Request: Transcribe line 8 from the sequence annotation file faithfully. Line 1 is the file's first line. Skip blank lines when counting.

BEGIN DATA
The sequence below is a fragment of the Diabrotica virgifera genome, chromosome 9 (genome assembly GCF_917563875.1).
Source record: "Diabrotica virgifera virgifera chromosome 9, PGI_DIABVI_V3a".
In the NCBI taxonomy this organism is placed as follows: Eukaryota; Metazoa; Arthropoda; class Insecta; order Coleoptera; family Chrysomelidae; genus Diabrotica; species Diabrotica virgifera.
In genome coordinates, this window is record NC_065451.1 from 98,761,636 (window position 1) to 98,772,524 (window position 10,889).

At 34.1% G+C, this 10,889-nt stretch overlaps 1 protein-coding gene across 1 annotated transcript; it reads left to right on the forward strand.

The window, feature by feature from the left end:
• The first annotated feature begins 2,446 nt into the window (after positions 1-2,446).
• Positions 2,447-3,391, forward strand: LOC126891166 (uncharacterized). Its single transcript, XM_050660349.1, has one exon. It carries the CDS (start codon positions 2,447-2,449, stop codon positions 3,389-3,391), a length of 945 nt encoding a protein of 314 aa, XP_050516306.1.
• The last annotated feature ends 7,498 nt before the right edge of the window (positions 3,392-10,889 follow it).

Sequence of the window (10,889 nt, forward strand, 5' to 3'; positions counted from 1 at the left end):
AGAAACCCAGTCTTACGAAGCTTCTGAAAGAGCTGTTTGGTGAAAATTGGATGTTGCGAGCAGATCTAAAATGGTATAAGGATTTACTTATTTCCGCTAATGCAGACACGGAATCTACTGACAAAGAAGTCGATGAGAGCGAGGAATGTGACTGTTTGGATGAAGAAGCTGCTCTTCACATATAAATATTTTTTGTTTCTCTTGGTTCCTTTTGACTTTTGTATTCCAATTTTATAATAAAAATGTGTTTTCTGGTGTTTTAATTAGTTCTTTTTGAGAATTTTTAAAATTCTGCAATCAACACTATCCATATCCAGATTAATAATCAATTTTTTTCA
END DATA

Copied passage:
• Positions 2,447-3,391, forward strand: LOC126891166 (uncharacterized). Its single transcript, XM_050660349.1, has one exon. It carries the CDS (start codon positions 2,447-2,449, stop codon positions 3,389-3,391), a length of 945 nt encoding a protein of 314 aa, XP_050516306.1.